Global LCD monitor shipments in 2008 went down 2.1% to 158.63 million units, with 72.7% of the shipments coming from Taiwan makers, according to Digitimes Research.
ZDNet: The global PC industry will suffer its ‘sharpest decline in history’ in 2009, as overall demand for PCs falls by 11.9 percent compared with 2008, according to analysts at Gartner.
The new low beats the previous record decline of just 3.2 percent, which took place in 2001. According to a statement from Gartner, both emerging and mature markets are forecast “to suffer unprecedented market slowdowns”.
The worst previously recorded performance in emerging market PC sales was growth of 11.1 percent in 2002, but in 2009 they will see contraction of 10.4 percent.
Mature market sales had a record fall of 7.9 percent in 2001, but this year they will fall by 13 percent, Gartner said.
One relatively bright spot has been the success of netbooks, which are forecast to total 21 million units in 2009 — almost double the 2008 figure of 11.7 million.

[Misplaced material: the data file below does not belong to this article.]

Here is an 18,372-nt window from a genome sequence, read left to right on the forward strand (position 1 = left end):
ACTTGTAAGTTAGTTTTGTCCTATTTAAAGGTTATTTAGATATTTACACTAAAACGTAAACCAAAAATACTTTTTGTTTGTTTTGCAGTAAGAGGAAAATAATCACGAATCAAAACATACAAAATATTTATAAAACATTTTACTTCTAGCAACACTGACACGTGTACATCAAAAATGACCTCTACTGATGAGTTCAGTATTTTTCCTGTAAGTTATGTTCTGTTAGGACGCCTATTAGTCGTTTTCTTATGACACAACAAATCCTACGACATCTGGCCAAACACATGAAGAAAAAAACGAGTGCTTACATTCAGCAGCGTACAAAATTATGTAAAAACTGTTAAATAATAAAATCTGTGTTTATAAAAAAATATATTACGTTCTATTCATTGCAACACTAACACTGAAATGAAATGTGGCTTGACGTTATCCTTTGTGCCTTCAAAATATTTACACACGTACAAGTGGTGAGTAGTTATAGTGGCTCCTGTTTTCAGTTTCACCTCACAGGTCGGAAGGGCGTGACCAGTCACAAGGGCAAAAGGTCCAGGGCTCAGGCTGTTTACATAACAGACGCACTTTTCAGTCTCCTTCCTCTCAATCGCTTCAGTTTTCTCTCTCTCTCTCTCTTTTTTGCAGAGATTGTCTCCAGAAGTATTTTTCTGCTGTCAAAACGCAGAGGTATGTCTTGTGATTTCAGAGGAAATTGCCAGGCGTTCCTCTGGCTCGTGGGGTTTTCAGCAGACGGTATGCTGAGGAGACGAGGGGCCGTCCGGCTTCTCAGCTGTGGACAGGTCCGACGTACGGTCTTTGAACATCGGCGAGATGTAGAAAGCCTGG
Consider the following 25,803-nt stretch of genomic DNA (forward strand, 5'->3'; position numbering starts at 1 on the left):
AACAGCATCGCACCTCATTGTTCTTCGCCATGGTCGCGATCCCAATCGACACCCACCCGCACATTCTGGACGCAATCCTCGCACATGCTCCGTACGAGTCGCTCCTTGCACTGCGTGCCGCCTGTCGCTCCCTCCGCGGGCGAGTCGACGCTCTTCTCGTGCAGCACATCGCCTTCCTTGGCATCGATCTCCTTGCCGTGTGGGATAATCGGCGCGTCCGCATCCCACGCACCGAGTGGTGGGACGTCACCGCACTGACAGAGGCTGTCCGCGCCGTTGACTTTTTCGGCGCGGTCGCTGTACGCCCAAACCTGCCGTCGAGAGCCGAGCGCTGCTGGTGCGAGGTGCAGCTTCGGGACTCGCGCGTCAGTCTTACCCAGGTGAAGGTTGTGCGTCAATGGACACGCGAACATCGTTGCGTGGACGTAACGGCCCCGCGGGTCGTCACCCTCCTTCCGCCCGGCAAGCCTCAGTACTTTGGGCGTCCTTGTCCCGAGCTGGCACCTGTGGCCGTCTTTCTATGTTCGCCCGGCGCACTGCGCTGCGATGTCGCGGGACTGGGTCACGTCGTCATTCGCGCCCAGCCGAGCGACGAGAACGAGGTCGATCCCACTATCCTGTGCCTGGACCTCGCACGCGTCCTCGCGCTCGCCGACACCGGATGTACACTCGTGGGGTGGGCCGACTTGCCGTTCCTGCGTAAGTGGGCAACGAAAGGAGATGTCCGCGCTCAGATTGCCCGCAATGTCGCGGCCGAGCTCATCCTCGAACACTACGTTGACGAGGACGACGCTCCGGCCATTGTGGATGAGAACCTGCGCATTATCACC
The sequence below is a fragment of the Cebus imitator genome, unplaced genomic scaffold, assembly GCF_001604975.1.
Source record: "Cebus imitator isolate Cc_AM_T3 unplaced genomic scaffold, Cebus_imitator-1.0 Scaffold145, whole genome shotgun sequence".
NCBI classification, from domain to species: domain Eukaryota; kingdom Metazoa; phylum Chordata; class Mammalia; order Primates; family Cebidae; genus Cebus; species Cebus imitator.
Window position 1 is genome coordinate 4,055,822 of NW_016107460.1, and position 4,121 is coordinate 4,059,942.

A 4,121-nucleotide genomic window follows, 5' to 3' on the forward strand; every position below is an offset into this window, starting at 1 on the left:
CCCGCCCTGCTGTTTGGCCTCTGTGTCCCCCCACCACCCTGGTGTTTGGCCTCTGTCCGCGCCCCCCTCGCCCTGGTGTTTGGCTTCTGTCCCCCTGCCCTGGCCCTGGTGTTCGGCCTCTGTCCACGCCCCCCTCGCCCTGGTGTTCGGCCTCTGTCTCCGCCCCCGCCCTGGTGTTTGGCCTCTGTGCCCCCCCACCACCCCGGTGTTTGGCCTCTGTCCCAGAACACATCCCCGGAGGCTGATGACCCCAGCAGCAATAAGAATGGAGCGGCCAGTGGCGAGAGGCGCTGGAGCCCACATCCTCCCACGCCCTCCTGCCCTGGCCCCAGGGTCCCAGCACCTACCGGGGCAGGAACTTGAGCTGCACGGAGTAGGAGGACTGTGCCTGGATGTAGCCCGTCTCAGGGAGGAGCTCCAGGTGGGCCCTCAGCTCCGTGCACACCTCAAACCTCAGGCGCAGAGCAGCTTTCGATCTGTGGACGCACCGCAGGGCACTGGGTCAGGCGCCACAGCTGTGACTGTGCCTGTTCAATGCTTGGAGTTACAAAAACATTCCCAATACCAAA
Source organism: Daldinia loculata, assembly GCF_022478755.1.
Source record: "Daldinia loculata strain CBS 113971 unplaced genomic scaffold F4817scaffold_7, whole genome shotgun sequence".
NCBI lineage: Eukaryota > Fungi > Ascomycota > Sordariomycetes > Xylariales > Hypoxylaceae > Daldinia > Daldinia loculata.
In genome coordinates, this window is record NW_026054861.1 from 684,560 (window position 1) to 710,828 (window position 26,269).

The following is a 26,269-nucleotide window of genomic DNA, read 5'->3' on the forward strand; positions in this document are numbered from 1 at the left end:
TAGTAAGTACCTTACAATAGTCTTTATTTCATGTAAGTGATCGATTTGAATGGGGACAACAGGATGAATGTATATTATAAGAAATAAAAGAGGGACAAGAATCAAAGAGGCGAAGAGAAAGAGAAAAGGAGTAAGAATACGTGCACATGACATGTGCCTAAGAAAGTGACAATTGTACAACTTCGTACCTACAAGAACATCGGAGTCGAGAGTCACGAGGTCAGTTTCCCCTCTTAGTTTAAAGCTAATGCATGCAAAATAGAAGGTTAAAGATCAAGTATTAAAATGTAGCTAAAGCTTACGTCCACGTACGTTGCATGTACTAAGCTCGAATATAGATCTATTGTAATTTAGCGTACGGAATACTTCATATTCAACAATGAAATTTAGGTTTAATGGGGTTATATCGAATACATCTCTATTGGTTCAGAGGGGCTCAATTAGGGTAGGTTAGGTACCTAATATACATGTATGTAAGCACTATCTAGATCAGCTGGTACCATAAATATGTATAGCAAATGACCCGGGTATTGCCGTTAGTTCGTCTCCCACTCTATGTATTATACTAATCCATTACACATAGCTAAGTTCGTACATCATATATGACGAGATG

baltimoresun.com: So you’re sitting around, totally bored with the same old PC, bored with word processing, bored with spreadsheets, bored with Web browsing, bored with music, bored with news, bored with grainy YouTube videos.
Then you realize it’s Sunday night, and it strikes you: What you really want to do is watch Desperate Housewives. On your computer. In HD.
Well, for a hundred bucks, you can satisfy that high-definition craving with the Pinnacle PCTV HD Pro Stick. Plug this nifty little gadget into a USB port on your computer, hook up an antenna or cable feed to the other end and you’re in business – HDTV in a window on your desktop, or full-screen if you prefer.
The software bundle includes a digital video recorder (DVR) so you can record your favorite shows while you’re not there. There’s even a tiny remote control so you can watch without getting out of your chair.
Akihabaranews: StreamMyGame.com announced today the release of its free Linux Player, an application that enables you to play any PC game via a PlayStation 3 running Linux.
The free StreamMyGame Server enables PC games to be played remotely by converting the game’s video and audio into a Game Stream and sending it over a home network to a second computer where you can view and play the game with the free StreamMyGame Player. The second computer can be a PC, laptop, PS3 or Linux device. The game can be played on the second computer without any lag and the second computer does not need to have the game installed.